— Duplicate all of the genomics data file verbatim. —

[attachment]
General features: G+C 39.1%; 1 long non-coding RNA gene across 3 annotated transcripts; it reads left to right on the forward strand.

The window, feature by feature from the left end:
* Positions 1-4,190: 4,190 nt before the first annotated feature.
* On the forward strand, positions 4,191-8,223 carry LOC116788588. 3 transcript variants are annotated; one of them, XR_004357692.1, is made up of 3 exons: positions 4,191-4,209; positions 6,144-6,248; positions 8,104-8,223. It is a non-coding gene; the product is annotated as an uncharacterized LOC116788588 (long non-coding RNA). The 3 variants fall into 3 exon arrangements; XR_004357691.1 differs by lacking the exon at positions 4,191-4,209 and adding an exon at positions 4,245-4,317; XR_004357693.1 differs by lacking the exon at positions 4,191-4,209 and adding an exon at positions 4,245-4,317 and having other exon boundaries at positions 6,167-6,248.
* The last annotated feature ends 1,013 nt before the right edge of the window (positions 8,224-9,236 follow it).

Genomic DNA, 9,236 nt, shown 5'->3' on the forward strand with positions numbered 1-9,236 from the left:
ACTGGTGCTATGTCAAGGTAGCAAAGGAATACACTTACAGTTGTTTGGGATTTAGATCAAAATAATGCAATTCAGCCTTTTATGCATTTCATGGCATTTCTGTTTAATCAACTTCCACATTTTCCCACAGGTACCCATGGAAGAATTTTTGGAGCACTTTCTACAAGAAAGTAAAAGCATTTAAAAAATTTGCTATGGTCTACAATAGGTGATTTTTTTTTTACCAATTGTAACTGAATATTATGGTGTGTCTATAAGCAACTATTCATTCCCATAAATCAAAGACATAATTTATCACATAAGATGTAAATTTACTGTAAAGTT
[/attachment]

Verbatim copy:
General features: G+C 39.1%; 1 long non-coding RNA gene across 3 annotated transcripts; it reads left to right on the forward strand.

The window, feature by feature from the left end:
* Positions 1-4,190: 4,190 nt before the first annotated feature.
* On the forward strand, positions 4,191-8,223 carry LOC116788588. 3 transcript variants are annotated; one of them, XR_004357692.1, is made up of 3 exons: positions 4,191-4,209; positions 6,144-6,248; positions 8,104-8,223. It is a non-coding gene; the product is annotated as an uncharacterized LOC116788588 (long non-coding RNA). The 3 variants fall into 3 exon arrangements; XR_004357691.1 differs by lacking the exon at positions 4,191-4,209 and adding an exon at positions 4,245-4,317; XR_004357693.1 differs by lacking the exon at positions 4,191-4,209 and adding an exon at positions 4,245-4,317 and having other exon boundaries at positions 6,167-6,248.
* The last annotated feature ends 1,013 nt before the right edge of the window (positions 8,224-9,236 follow it).

Genomic DNA, 9,236 nt, shown 5'->3' on the forward strand with positions numbered 1-9,236 from the left:
ACTGGTGCTATGTCAAGGTAGCAAAGGAATACACTTACAGTTGTTTGGGATTTAGATCAAAATAATGCAATTCAGCCTTTTATGCATTTCATGGCATTTCTGTTTAATCAACTTCCACATTTTCCCACAGGTACCCATGGAAGAATTTTTGGAGCACTTTCTACAAGAAAGTAAAAGCATTTAAAAAATTTGCTATGGTCTACAATAGGTGATTTTTTTTTTACCAATTGTAACTGAATATTATGGTGTGTCTATAAGCAACTATTCATTCCCATAAATCAAAGACATAATTTATCACATAAGATGTAAATTTACTGTAAAGTT